|Male markhor in captivity at the Augsburg Zoo|
|Distribution of the markhor|
Markhor stand 65 to 115 centimetres (26 to 45 in) at the shoulder, are 132 to 186 centimetres (52 to 73 in) long and weigh from 32 to 110 kilograms (71 to 243 lb). They have the highest maximum shoulder height among the species in the genus Capra, but is surpassed in length and weight by the Siberian ibex. The coat is of a grizzled, light brown to black colour, and is smooth and short in summer, while growing longer and thicker in winter. The fur of the lower legs is black and white. Markhor are sexually dimorphic, with males having longer hair on the chin, throat, chest and shanks. Females are redder in colour, with shorter hair, a short black beard, and are maneless. Both sexes have tightly curled, corkscrew-like horns, which close together at the head, but spread upwards toward the tips. The horns of males can grow up to 160 cm (63 in) long, and up to 25 cm (10 in) in females. The males have a pungent smell, which surpasses that of the domestic goat.
Behaviour and ecology
Markhor are adapted to mountainous terrain, and can be found between 600 and 3,600 m (2,000 and 11,800 ft) in elevation. They typically inhabit scrub forests made up primarily of oaks (Quercus ilex), pines (Pinus gerardiana), and junipers (Juniperus macropoda). They are diurnal, and are mainly active in the early morning and late afternoon. Their diets shift seasonally: in the spring and summer periods they graze, but turn to browsing in winter, sometimes standing on their hind legs to reach high branches. The mating season is during winter, when the males fight each other by lunging, locking horns and attempting to push each other off balance. The gestation period lasts 135–170 days, and usually results in the birth of one or two kids, and occasionally three. Markhor live in herds, usually numbering nine animals, composed of adult females and their young. Adult males are largely solitary. Adult females and kids comprise most of the markhor population, with adult females making up 32% and kids making up 31%. Adult males comprise 19% of the population, while subadults (males aged 2–3 years) make up 12%, and yearlings (females aged 12–24 months) 9%. Their alarm call closely resembles the bleating of domestic goats. Early in the season the males and females may be found together on the open grassy patches and clear slopes among the forest. During the summer, the males remain in the forest, while the females generally climb to the highest rocky ridges above.
Eurasian lynx (Lynx lynx), snow leopard (Panthera uncia), Himalayan wolves (Canis lupus chanco) and brown bear (Ursus arctos) are the main predators of markhor, though golden eagles (Aquila chrysaetos) have been reported to prey upon young markhor. The markhor possess keen eyesight and a strong sense of smell to detect nearby predators. Markhor are very aware of their surroundings and on high alert; in exposed areas, they are quick to spot and flee from predators.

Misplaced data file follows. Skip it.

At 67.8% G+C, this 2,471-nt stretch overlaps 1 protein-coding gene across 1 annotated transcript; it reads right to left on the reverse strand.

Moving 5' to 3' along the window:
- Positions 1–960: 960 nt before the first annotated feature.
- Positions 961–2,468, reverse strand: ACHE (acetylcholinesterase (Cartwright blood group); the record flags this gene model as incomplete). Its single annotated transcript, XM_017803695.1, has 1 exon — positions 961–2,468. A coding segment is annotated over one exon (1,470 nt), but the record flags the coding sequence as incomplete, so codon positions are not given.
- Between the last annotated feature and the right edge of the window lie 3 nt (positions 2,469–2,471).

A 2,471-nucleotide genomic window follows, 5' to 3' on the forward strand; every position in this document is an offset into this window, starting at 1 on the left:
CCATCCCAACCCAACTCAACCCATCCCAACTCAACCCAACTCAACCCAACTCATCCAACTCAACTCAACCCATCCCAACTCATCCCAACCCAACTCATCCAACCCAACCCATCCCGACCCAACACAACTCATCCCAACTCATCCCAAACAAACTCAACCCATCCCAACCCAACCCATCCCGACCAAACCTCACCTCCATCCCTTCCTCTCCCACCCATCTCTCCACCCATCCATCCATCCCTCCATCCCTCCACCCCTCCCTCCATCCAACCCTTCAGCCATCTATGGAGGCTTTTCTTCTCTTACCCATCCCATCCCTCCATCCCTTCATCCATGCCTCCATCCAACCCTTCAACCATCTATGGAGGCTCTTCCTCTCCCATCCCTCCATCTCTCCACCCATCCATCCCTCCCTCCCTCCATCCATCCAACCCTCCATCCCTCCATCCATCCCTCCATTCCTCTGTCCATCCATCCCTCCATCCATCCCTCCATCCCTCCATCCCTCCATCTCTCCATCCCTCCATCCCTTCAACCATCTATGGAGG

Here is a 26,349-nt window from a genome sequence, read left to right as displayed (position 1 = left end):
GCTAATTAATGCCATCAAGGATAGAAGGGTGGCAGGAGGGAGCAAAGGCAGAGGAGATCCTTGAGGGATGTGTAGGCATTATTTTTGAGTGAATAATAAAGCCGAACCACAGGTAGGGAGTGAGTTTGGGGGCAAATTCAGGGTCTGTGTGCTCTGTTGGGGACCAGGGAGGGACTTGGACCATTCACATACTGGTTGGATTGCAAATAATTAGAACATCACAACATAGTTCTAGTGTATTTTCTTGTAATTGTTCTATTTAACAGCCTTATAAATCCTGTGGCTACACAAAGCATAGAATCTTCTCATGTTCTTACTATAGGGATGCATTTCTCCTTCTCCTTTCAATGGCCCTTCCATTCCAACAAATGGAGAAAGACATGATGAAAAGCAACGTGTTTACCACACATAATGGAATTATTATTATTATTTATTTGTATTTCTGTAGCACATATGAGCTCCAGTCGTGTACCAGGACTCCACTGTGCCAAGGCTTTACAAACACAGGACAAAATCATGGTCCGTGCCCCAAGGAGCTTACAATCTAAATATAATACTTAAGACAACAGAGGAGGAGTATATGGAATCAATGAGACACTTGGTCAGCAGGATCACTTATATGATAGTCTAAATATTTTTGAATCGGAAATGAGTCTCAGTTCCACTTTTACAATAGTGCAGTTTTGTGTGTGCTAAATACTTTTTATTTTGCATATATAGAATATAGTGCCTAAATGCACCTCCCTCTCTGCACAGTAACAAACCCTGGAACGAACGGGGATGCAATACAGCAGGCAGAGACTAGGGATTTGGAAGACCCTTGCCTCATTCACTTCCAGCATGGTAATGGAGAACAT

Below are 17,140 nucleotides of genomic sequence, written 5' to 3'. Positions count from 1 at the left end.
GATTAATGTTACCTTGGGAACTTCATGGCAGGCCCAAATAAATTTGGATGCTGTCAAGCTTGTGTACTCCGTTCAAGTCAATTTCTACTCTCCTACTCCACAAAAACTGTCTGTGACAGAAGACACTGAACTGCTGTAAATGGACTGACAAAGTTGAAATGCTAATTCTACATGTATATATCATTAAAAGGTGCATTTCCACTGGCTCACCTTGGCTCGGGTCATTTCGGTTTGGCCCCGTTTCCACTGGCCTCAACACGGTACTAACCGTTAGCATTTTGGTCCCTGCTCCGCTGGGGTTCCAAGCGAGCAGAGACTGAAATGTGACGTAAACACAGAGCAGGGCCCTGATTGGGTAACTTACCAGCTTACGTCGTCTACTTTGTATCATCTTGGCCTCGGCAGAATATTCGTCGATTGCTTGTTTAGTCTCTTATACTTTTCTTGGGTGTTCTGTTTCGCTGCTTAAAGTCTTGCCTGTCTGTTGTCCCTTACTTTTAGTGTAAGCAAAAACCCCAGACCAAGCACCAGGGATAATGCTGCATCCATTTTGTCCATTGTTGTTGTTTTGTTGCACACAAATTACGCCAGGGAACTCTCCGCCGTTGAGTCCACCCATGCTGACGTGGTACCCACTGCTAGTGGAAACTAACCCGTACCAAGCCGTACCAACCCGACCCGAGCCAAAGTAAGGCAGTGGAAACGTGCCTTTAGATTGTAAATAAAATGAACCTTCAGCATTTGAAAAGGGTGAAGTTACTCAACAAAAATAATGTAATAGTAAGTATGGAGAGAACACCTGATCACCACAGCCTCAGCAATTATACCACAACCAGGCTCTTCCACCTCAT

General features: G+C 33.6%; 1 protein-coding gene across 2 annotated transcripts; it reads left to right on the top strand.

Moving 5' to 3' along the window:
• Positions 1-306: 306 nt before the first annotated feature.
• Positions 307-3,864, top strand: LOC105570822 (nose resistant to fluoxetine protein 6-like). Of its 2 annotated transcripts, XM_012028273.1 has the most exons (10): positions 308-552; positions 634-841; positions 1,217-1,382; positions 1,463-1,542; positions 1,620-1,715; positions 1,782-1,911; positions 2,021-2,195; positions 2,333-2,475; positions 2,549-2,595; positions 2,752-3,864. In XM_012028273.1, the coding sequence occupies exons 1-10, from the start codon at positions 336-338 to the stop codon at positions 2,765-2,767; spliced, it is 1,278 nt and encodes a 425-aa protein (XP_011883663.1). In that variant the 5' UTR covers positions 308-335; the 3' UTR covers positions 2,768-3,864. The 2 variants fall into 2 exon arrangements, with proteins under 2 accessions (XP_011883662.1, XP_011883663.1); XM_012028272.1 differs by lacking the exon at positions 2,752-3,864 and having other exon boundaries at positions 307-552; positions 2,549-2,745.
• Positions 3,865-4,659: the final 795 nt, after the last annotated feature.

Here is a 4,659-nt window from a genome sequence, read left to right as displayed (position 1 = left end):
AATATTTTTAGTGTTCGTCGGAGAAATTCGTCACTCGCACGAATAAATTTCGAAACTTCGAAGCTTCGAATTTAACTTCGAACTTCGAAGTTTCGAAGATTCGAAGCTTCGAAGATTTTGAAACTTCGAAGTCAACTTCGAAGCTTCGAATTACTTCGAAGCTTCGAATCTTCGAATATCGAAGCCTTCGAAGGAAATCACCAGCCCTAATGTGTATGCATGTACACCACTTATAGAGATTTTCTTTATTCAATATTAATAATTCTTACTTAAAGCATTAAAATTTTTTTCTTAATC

Multiple subspecies have been recognized, often based on horn configuration, but it has been shown that this can vary greatly even within the same population confined to one mountain range.
- Astor markhor or Astore markhor (C. f. falconeri)
- Bukharan markhor (C. f. heptneri)
- Kabul markhor (C. f. megaceros)
- Kashmir markhor (C. f. cashmiriensis)
- Sulaiman markhor (C. f. jerdoni)
The Astor markhor has large, flat horns, branching widely and then going up nearly straight with only a half turn. It is synonymous with Capra falconeri cashmiriensis or Pir Panjal markhor, which has heavy, flat horns, twisted like a corkscrew. The Astor markhor also has a tendency to sexually segregate outside the mating season because of multiple different mechanisms. The females are usually confined to cliffs with less forage coverage, while the males live in areas with a lot more forage coverage. 
Within Afghanistan, the Astor markhor is limited to the east in the high and mountainous monsoon forests of Laghman and Nuristan. In India, this subspecies is restricted to a portion of the Pir Panjal range in southwestern Jammu and Kashmir. Throughout this range, Astor markhor populations are scattered, starting east of the Banihal Pass (50 km from the Chenab River) on the Jammu–Srinagar highway westward to the disputed border with Pakistan. Recent surveys indicate it still occurs in catchments of the Limber and Lachipora Rivers in the Jhelum Valley Forest Division, and around Shupiyan to the south of Srinagar. In Pakistan, the Astor markhor there is restricted to the Indus and its tributaries, as well as to the Kunar (Chitral) River and its tributaries. Along the Indus, it inhabits both banks from Jalkot (Kohistan District) upstream to near the Tungas village (Baltistan), with Gakuch being its western limit up the Gilgit River, Chalt up the Hunza River, and the Parishing Valley up the Astore River. It has been said to occur on the right side of the Yasin Valley (Gilgit District), though this is unconfirmed. The flare-horned markhor is also found around Chitral and the border areas with Afghanistan, where it inhabits a number of valleys along the Kunar River (Chitral District), from Arandu on the west bank and Drosh on the east bank, up to Shoghor along the Lutkho River, and as far as Barenis along the Mastuj River. The largest population is currently found in Chitral National Park in Pakistan.